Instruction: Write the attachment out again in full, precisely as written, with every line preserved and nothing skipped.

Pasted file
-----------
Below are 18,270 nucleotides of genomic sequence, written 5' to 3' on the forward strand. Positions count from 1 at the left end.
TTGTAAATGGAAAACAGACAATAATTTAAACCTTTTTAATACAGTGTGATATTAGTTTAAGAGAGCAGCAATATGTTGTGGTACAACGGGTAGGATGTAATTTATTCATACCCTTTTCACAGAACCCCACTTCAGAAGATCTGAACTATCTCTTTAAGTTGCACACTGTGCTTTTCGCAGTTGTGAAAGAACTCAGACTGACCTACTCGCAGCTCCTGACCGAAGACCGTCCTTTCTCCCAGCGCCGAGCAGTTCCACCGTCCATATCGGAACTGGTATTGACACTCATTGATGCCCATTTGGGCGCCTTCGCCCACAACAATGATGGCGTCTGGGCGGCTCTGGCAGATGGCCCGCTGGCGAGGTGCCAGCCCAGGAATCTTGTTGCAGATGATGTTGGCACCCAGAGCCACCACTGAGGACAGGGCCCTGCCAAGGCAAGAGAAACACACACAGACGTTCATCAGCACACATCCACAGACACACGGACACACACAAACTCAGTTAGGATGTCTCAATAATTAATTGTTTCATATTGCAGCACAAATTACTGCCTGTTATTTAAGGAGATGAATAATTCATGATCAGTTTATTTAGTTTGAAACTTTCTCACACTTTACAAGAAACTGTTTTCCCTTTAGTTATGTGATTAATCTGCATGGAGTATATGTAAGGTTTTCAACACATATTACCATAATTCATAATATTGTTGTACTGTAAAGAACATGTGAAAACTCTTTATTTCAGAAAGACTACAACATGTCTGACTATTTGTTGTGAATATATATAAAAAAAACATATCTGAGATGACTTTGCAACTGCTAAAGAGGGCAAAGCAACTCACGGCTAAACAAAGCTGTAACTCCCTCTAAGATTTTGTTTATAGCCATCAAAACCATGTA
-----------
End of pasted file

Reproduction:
Below are 18,270 nucleotides of genomic sequence, written 5' to 3' on the forward strand. Positions count from 1 at the left end.
TTGTAAATGGAAAACAGACAATAATTTAAACCTTTTTAATACAGTGTGATATTAGTTTAAGAGAGCAGCAATATGTTGTGGTACAACGGGTAGGATGTAATTTATTCATACCCTTTTCACAGAACCCCACTTCAGAAGATCTGAACTATCTCTTTAAGTTGCACACTGTGCTTTTCGCAGTTGTGAAAGAACTCAGACTGACCTACTCGCAGCTCCTGACCGAAGACCGTCCTTTCTCCCAGCGCCGAGCAGTTCCACCGTCCATATCGGAACTGGTATTGACACTCATTGATGCCCATTTGGGCGCCTTCGCCCACAACAATGATGGCGTCTGGGCGGCTCTGGCAGATGGCCCGCTGGCGAGGTGCCAGCCCAGGAATCTTGTTGCAGATGATGTTGGCACCCAGAGCCACCACTGAGGACAGGGCCCTGCCAAGGCAAGAGAAACACACACAGACGTTCATCAGCACACATCCACAGACACACGGACACACACAAACTCAGTTAGGATGTCTCAATAATTAATTGTTTCATATTGCAGCACAAATTACTGCCTGTTATTTAAGGAGATGAATAATTCATGATCAGTTTATTTAGTTTGAAACTTTCTCACACTTTACAAGAAACTGTTTTCCCTTTAGTTATGTGATTAATCTGCATGGAGTATATGTAAGGTTTTCAACACATATTACCATAATTCATAATATTGTTGTACTGTAAAGAACATGTGAAAACTCTTTATTTCAGAAAGACTACAACATGTCTGACTATTTGTTGTGAATATATATAAAAAAAACATATCTGAGATGACTTTGCAACTGCTAAAGAGGGCAAAGCAACTCACGGCTAAACAAAGCTGTAACTCCCTCTAAGATTTTGTTTATAGCCATCAAAACCATGTA